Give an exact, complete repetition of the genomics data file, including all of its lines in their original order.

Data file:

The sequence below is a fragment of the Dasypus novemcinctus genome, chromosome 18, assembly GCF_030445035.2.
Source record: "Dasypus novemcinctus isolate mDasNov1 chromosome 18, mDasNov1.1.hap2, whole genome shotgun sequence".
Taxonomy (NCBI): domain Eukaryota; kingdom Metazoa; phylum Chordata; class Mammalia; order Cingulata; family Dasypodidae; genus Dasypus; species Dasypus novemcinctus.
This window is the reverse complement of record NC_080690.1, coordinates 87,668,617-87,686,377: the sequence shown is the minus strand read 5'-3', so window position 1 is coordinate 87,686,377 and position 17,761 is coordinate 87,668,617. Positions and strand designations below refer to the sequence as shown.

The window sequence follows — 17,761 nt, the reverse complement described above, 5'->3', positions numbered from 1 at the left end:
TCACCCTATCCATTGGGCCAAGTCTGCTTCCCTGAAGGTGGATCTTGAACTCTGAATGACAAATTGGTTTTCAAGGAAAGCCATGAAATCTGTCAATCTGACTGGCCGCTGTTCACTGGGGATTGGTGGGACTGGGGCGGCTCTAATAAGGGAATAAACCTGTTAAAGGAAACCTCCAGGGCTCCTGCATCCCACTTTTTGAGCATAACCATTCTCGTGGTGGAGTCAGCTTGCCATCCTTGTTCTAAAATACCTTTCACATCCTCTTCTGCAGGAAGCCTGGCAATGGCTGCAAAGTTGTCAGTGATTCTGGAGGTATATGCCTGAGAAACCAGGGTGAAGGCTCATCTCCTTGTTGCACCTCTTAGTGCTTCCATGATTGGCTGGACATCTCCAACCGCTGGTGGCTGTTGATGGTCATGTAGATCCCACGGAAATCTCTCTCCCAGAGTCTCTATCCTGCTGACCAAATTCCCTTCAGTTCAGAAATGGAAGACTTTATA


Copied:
The sequence below is a fragment of the Dasypus novemcinctus genome, chromosome 18, assembly GCF_030445035.2.
Source record: "Dasypus novemcinctus isolate mDasNov1 chromosome 18, mDasNov1.1.hap2, whole genome shotgun sequence".
Taxonomy (NCBI): domain Eukaryota; kingdom Metazoa; phylum Chordata; class Mammalia; order Cingulata; family Dasypodidae; genus Dasypus; species Dasypus novemcinctus.
This window is the reverse complement of record NC_080690.1, coordinates 87,668,617-87,686,377: the sequence shown is the minus strand read 5'-3', so window position 1 is coordinate 87,686,377 and position 17,761 is coordinate 87,668,617. Positions and strand designations below refer to the sequence as shown.

The window sequence follows — 17,761 nt, the reverse complement described above, 5'->3', positions numbered from 1 at the left end:
TCACCCTATCCATTGGGCCAAGTCTGCTTCCCTGAAGGTGGATCTTGAACTCTGAATGACAAATTGGTTTTCAAGGAAAGCCATGAAATCTGTCAATCTGACTGGCCGCTGTTCACTGGGGATTGGTGGGACTGGGGCGGCTCTAATAAGGGAATAAACCTGTTAAAGGAAACCTCCAGGGCTCCTGCATCCCACTTTTTGAGCATAACCATTCTCGTGGTGGAGTCAGCTTGCCATCCTTGTTCTAAAATACCTTTCACATCCTCTTCTGCAGGAAGCCTGGCAATGGCTGCAAAGTTGTCAGTGATTCTGGAGGTATATGCCTGAGAAACCAGGGTGAAGGCTCATCTCCTTGTTGCACCTCTTAGTGCTTCCATGATTGGCTGGACATCTCCAACCGCTGGTGGCTGTTGATGGTCATGTAGATCCCACGGAAATCTCTCTCCCAGAGTCTCTATCCTGCTGACCAAATTCCCTTCAGTTCAGAAATGGAAGACTTTATA